Wondering how the Canadian dollar fares alongside the Indian rupee? Here’s the information you need.
Today’s mid-market rate
Exchange rate history – Canadian dollar to Indian rupee
The Canadian dollar (CAD) came into official circulation in 1858, and Canadian parliament passed the Uniform Currency Act in April 1871 to make the Canadian dollar uniform across all provinces. The country first abandoned the gold standard temporarily during World War I and then definitively in 1933. The CAD turned to the floating system in 1950, but returned to peg with the US dollar in 1962. This peg lasted until 1970, and since then the CAD has followed the floating system.
The Indian rupee (INR) found use as official currency in various British controlled areas that it governed from India during the early and mid 20th century. Since its independence from the British in 1947 the country has witnessed two devaluations of its currency, once in 1966 and again in 1991. Like the CAD, the INR follows a floating exchange rate system.
Forecasting the CAD to INR exchange rate based on historical data
The past can be a good indicator of the future. Depending on sociopolitical atmosphere, interest and inflation rates, foreign trade, public debt, and export to import price ratios all influence exchange rates. Below you can find the average exchange rate for the past ten years.
|CAD = INR||50.7243||50.1775||55.2438||56.7739||53.3946||47.0870||44.3328||42.4656||40.7311||38.4919|
Data courtesy of X-Rates.
CAD historically strong against INR
In January 1994 the CAD traded at INR 23.79. It stayed largely around INR 22 and INR 23 until September 1995, when it crossed the INR 25 mark. After this the CAD witnessed a steady rise against the INR for some time, and by January 2000 it breached the INR 30 barrier.
The CAD continued to gain against the INR even after 2000, given the Indian government’s inability to deal with high public debt and rising inflation. The Canadian economy, on the other hand, received a boost due to strong global oil prices and a growing demand for its primary commodities.
Measures taken by the Indian government got the country’s growth rate to around 7% between 1997 and 2011, but the CAD continued to gain ground against the INR. In May 2006 the CAD crossed the INR 40 mark for the first time. The CAD fell below the INR 40 mark towards the end of 2006, but it crossed the INR 40 mark again in October 2007. Its value against the INR continued climbing for the next couple of years; in February 2011 it crossed the INR 46 mark, and by the end of 2011 it valued at more than INR 50.Back to top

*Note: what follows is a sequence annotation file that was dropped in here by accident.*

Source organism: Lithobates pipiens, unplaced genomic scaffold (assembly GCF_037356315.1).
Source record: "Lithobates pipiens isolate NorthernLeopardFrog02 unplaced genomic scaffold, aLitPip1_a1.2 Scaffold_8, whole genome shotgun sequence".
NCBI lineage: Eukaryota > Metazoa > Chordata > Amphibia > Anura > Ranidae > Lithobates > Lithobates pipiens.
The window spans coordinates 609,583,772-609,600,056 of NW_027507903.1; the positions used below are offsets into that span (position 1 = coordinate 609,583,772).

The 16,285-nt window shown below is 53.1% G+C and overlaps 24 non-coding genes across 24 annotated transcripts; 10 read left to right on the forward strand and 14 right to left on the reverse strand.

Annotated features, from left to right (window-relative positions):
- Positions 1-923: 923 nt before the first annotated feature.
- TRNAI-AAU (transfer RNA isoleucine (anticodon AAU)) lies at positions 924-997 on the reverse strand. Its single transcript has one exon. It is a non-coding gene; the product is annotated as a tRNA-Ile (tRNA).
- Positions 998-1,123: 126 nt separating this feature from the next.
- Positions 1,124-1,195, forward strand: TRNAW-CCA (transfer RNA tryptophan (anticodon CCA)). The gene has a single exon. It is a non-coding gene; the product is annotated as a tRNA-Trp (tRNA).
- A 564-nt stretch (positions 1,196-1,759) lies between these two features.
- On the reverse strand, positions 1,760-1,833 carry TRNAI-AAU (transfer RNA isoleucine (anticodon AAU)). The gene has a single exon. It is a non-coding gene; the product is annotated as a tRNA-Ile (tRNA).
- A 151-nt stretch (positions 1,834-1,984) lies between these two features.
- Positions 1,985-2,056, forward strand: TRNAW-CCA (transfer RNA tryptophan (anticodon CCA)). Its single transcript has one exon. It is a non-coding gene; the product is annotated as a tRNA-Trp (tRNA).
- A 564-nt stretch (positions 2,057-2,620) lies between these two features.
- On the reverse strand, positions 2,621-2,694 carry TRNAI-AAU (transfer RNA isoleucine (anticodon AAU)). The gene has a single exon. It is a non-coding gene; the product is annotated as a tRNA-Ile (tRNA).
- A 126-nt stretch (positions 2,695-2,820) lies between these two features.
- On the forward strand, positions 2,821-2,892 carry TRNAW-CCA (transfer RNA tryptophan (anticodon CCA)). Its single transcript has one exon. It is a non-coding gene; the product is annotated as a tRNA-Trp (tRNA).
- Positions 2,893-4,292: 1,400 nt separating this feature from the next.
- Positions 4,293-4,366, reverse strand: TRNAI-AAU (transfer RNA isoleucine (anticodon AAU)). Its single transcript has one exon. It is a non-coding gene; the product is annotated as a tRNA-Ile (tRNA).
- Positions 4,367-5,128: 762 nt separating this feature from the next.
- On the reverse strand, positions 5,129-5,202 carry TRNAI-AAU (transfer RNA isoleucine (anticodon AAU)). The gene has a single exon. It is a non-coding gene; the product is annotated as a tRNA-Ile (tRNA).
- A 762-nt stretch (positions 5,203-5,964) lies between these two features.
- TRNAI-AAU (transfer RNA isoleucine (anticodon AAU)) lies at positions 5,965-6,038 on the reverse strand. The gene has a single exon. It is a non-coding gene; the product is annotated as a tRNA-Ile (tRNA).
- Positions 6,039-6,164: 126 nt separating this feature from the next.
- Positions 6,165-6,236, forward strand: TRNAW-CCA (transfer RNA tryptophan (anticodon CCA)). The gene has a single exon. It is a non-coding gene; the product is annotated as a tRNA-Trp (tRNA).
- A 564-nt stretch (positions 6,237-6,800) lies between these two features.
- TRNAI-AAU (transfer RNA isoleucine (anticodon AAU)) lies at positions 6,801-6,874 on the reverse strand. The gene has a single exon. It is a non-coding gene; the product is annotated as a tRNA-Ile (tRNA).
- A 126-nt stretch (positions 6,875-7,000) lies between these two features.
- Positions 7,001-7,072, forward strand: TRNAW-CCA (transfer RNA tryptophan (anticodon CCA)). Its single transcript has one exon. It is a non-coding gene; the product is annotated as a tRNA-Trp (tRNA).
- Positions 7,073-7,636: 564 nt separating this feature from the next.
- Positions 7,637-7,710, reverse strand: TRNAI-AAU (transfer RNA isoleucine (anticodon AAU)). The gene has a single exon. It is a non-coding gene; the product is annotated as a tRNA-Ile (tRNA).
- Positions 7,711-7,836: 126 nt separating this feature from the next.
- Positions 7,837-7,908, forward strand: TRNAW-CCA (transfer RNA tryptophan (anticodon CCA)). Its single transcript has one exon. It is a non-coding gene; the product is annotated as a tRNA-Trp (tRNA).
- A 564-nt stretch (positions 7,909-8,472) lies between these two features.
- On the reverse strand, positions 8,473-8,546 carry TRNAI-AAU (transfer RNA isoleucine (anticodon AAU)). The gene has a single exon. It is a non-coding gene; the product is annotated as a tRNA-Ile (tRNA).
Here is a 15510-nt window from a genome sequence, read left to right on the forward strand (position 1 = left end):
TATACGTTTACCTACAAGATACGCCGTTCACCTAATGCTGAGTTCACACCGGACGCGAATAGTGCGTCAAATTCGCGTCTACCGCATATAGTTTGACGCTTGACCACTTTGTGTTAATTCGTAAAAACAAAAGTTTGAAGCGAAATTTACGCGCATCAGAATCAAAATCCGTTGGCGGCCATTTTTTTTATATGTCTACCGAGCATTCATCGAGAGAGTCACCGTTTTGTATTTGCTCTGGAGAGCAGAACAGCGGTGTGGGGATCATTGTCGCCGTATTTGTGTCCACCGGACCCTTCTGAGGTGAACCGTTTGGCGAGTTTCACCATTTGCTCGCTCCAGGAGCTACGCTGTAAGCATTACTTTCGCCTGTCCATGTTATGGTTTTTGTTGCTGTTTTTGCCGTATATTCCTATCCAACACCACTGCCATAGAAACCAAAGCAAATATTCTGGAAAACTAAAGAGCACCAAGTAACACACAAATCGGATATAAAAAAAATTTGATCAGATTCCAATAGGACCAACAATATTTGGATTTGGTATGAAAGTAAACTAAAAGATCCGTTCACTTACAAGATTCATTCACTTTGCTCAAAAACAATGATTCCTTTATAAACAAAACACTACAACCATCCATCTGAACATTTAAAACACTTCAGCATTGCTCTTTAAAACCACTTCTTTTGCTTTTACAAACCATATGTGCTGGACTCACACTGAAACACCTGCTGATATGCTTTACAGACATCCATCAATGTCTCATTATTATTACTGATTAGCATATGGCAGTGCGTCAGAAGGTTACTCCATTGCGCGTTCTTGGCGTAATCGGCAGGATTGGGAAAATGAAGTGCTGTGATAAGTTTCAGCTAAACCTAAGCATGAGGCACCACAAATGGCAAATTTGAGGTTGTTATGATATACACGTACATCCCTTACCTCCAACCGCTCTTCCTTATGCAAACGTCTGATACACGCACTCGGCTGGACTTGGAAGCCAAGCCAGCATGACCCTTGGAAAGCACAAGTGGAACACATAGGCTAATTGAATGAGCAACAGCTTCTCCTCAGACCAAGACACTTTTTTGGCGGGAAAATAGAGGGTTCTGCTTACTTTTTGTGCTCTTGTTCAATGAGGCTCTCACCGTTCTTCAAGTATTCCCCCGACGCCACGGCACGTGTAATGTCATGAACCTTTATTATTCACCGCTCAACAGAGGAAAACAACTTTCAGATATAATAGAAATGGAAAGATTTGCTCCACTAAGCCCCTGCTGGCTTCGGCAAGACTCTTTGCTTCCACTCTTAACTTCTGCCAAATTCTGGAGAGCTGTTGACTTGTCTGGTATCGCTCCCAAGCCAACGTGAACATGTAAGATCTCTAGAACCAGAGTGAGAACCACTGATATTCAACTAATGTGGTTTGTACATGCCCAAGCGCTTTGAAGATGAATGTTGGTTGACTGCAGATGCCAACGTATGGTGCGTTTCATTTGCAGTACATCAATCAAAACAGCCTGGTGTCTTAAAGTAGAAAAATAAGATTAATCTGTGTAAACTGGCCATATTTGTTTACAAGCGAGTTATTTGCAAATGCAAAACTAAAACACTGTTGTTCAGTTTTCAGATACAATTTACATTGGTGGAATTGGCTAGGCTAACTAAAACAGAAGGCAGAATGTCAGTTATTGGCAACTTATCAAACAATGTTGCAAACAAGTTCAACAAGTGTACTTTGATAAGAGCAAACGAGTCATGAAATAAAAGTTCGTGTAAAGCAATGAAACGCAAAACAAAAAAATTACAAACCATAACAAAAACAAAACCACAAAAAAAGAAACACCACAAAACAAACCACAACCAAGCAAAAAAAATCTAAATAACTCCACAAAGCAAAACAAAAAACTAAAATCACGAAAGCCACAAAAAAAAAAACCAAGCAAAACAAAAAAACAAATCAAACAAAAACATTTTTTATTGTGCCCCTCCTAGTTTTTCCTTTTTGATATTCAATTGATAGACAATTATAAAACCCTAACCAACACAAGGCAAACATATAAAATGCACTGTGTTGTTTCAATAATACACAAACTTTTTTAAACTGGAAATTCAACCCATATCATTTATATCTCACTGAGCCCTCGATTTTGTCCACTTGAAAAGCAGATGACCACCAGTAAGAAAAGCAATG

Canadian dollar fluctuates against a weaker Indian rupee
The Indian government introduce economic reforms in 2012, which included increasing foreign participation levels in direct investment, but this did not stop the INR from its downward trend against the CAD. In December 2012 the CAD valued at INR 55.08.
The US Federal Reserve Board’s 2013 announcement that it was considering a cut-back on its foreign bond buying program had a detrimental effect on foreign investors in India. India, upon learning of this announcement, was quick to withdraw from the country. What followed was little short of panic as the INR went from trading at INR 53.61 to the CAD in May 2013, down to 61.49 against the CAD within 5 months.
While the INR fell even more against currencies, like the US dollar (USD) and British pound sterling (GBP), its fall against the CAD was still considerable. The following six months witnessed a return to stability of sorts, and by March 2014 the CAD traded at INR 54.87. In February 2015 the CAD fell below the INR 50 mark, and in August 2015 it traded at INR 49.39.
Analysts look at India’s long-term growth as moderately positive and its GDP growth expects to remain at around 7% in the coming years. Canada’s economy, on the other hand, continues to grapple with factors like an aging workforce, high unemployment levels, and high public debt. What can work in Canada’s favor, though, is that the ongoing demand for oil and other Canadian commodities can help offset the negative effect of its shrinking workforce in the coming years.